Missoula businesses, state push to grow international exports
Whether it’s manufacturing airplane components in Missoula or photonics in Bozeman, a company’s push to scale depends on its ability to tap outside markets.
Like China, Taiwan, India and beyond.
With growth in mind, the Montana Department of Commerce is ramping up efforts to help businesses export products and services to markets across the globe. Out there in the wider economy live most of the world’s consumers, and for a local business to succeed, it must crack the nut that is global trade.
“We know 90 percent of the world’s consumers are outside the U.S., so it would only make sense not to limit your market potential to such a small percentage of the global market that is the U.S.,” said Angelyn DeYoung, international trade manager with the Montana Department of Commerce.
DeYoung said Montana’s exports topped $1.3 billion last year, up from $900 million in 2006. The state’s largest export markets remain Canada, China, South Korea, Taiwan and India.
To help expand those numbers, the Montana Department of Commerce this month accepted a grant from the U.S. Small Business Administration to help bolster the state’s exports. Know as the State Trade Expansion Program, the funds support a number of export-related activities, including foreign trade shows, market research and language translation services.
Montana has competed for and won the award each year since 2011, according to Casey Lozar, the bureau chief at the state Department of Commerce. That has driven gains in state industries with an eye on exports, and it could help bolster the state’s economy.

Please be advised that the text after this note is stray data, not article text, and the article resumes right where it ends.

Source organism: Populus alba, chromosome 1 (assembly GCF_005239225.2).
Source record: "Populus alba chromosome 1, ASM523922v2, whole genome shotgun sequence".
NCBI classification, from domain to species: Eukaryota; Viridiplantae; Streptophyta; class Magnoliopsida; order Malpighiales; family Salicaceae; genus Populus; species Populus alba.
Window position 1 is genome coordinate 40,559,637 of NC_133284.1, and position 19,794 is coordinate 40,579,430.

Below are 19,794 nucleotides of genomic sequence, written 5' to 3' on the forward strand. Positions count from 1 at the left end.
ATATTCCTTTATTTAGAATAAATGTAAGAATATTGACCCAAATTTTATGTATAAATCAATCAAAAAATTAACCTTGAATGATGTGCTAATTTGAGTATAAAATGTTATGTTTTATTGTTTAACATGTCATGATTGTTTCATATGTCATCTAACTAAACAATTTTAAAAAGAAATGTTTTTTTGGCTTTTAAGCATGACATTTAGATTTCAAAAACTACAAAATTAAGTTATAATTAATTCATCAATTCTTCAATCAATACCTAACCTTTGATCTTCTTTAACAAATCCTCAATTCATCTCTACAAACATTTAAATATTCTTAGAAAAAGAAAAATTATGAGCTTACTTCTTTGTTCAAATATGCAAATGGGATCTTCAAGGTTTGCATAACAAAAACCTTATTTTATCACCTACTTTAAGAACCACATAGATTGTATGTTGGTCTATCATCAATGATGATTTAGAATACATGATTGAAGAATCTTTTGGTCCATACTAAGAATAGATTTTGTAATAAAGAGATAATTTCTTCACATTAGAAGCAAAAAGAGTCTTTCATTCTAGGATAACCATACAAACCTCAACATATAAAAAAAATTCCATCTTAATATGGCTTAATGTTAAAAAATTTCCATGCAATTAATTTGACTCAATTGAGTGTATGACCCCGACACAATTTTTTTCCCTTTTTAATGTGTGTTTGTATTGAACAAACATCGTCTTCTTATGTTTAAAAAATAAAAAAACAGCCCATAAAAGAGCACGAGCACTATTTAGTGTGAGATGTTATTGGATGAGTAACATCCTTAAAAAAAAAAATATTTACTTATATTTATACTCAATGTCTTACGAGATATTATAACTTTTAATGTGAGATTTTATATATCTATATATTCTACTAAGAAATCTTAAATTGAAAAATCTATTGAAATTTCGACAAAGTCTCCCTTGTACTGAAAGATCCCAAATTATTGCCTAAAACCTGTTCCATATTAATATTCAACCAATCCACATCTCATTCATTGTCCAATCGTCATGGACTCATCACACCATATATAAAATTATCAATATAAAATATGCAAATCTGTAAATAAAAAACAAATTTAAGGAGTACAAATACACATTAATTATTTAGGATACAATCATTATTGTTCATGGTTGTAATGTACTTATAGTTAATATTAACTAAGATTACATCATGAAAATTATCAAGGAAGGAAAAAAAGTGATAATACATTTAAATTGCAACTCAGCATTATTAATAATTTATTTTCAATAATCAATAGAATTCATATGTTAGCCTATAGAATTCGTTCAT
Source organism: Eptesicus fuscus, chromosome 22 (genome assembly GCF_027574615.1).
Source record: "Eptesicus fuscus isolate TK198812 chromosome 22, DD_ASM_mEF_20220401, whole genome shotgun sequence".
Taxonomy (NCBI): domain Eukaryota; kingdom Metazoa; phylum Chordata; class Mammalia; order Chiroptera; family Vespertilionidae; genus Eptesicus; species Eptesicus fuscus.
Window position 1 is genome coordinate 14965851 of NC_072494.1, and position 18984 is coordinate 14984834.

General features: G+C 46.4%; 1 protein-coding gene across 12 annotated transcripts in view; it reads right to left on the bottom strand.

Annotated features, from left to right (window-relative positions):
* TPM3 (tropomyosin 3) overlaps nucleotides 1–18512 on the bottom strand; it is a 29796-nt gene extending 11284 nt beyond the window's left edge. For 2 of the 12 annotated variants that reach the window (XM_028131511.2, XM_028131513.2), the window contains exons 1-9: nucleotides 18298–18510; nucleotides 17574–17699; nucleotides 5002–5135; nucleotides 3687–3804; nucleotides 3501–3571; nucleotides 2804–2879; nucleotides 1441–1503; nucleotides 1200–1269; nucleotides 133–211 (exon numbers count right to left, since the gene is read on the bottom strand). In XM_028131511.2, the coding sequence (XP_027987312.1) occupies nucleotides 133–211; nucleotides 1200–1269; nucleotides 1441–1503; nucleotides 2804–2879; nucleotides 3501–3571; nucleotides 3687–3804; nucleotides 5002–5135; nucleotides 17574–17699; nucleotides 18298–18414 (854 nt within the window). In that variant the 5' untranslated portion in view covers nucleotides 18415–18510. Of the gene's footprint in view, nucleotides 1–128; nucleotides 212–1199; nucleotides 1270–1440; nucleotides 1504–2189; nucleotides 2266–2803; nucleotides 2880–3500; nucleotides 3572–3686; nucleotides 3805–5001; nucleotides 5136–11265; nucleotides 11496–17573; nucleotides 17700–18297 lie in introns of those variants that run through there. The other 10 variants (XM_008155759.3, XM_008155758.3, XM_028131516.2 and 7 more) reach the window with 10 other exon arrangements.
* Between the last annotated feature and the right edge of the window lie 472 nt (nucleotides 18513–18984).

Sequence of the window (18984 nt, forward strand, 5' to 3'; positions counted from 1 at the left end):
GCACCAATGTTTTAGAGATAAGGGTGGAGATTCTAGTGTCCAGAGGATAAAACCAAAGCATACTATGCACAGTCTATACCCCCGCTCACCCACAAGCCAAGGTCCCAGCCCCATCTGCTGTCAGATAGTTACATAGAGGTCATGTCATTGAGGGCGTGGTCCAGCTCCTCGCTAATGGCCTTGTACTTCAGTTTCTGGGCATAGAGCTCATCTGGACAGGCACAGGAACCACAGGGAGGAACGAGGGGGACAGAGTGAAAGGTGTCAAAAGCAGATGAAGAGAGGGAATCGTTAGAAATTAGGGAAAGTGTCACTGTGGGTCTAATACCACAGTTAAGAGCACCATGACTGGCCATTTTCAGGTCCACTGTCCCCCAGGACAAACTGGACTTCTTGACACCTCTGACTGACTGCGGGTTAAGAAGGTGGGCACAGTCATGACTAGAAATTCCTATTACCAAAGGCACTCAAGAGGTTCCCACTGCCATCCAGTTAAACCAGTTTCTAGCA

“We’ve done a lot of work as it relates to building the capacity of our small business community, said Lozar. “Through this particular program, we’ve had the opportunity over the last few years to broker relationships with our Montana exporters and get them connected to the industries that make sense for their market and service.”
In Missoula, those industries include Diversified Plastics, which fabricates plastic products that meet OEM factory standards. The company recently exhibited in Singapore and is pushing to expand into the Asian market.
Sunburst Sensors, also in Missoula, designs and manufactures instruments that measure inorganic carbons in marine and freshwater bodies. The firm was connected recently through the trade program with potential customers in Mexico, Panama, Chile, Canada and France.
“We’ve also done some focused work in the photonics industry, and that’s certainly maturing here in Montana, as well as our biosciences and others, like outdoor retail and recreation,” said Lozar. “We’re coming to the table with some things we can do to help them grow.”
Montana claims one of the nation’s most concentrated photonics centers, much of it swirling around a cluster of businesses in Bozeman who have found success on the international stage. The state’s commerce department hosted a pavilion at the Laser World of Photonics trade show in Germany last year.
Aided by the grant, the state trade program will also continue its work with Missoula businesses looking to sell their building material products in Canada next year. While the idea remains in its infancy, the possibilities look promising.
“We’ve seen some uptick in certain industries, and as the global marketplace shifts, we’ve seen some go down,” said Lozar. “We’ve got some core industries here and we’ve got commodities that are responsible for the bulk of our exports. It just depends, year to year, on how those markets are doing.”
CM Manufacturing, based in Missoula, is among the growing number of state businesses looking to expand their reach. It recently participated in the Aero Engine Forum in the United Kingdom in hopes of landing a deal with aerospace manufacturers in Europe.
While Missoula isn’t known as a manufacturing hub, company owner Ken Johnson said, reaching out to new markets is part of doing business.
“You’d be diversifying your business,” he said. “It’s Business 101.”